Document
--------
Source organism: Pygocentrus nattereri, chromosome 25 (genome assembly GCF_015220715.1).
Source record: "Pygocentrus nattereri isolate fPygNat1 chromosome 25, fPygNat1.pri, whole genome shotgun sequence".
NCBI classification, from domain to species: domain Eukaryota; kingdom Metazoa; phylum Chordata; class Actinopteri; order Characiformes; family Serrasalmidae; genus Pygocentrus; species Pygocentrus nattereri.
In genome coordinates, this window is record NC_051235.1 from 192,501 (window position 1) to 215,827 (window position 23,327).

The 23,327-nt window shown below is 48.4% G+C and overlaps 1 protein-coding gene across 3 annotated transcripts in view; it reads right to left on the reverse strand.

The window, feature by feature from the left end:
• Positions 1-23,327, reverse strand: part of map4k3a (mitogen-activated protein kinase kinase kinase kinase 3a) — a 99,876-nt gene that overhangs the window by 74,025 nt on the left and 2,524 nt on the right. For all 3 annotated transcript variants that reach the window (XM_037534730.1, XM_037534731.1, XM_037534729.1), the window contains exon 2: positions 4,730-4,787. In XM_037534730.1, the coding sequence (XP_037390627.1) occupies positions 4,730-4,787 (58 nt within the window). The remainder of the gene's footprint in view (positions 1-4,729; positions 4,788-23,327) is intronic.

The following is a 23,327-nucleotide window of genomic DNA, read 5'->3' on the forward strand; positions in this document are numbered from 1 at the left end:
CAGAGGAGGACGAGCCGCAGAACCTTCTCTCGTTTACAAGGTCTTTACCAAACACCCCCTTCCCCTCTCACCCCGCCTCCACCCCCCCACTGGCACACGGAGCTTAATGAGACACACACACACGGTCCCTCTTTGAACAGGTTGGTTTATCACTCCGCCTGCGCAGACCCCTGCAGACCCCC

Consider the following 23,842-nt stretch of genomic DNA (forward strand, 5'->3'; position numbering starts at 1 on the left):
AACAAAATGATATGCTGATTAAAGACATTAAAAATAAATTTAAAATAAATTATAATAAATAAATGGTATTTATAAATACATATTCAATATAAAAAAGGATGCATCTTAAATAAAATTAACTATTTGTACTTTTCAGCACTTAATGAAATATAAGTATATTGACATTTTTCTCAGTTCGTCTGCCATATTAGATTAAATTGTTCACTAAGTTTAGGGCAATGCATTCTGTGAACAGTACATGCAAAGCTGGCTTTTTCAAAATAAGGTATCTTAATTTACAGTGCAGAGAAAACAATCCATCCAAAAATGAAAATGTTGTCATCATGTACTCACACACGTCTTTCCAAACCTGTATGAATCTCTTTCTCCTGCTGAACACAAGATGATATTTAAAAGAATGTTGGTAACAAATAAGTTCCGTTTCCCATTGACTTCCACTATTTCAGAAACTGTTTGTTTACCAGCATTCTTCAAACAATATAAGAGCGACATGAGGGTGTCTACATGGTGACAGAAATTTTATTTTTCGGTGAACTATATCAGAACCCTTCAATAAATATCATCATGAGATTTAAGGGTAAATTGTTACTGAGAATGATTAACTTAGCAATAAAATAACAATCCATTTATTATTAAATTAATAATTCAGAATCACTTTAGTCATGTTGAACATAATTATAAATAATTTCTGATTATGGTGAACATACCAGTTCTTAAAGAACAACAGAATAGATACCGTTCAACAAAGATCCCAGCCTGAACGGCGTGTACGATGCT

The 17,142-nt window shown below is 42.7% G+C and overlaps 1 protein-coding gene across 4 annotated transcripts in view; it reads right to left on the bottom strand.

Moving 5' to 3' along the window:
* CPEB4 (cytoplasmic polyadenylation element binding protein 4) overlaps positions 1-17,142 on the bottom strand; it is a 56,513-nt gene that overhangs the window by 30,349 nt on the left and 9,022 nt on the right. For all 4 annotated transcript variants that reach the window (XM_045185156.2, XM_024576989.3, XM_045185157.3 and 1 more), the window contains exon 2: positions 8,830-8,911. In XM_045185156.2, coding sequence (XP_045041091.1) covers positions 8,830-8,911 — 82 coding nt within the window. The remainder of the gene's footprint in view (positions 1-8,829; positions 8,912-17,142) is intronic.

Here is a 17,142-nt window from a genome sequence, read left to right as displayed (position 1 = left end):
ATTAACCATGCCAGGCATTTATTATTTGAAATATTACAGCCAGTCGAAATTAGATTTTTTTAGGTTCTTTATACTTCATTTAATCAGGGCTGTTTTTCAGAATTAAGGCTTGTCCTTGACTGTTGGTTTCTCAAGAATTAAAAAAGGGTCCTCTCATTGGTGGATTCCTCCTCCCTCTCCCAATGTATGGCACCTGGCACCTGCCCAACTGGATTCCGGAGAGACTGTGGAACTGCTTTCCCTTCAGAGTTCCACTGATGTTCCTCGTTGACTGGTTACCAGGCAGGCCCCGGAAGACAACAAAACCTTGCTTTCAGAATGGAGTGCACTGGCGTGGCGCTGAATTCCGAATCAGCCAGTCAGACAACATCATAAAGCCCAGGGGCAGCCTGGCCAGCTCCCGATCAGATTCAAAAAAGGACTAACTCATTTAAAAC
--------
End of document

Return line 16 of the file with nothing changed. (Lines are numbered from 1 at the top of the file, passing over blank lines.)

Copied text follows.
ATTAACCATGCCAGGCATTTATTATTTGAAATATTACAGCCAGTCGAAATTAGATTTTTTTAGGTTCTTTATACTTCATTTAATCAGGGCTGTTTTTCAGAATTAAGGCTTGTCCTTGACTGTTGGTTTCTCAAGAATTAAAAAAGGGTCCTCTCATTGGTGGATTCCTCCTCCCTCTCCCAATGTATGGCACCTGGCACCTGCCCAACTGGATTCCGGAGAGACTGTGGAACTGCTTTCCCTTCAGAGTTCCACTGATGTTCCTCGTTGACTGGTTACCAGGCAGGCCCCGGAAGACAACAAAACCTTGCTTTCAGAATGGAGTGCACTGGCGTGGCGCTGAATTCCGAATCAGCCAGTCAGACAACATCATAAAGCCCAGGGGCAGCCTGGCCAGCTCCCGATCAGATTCAAAAAAGGACTAACTCATTTAAAAC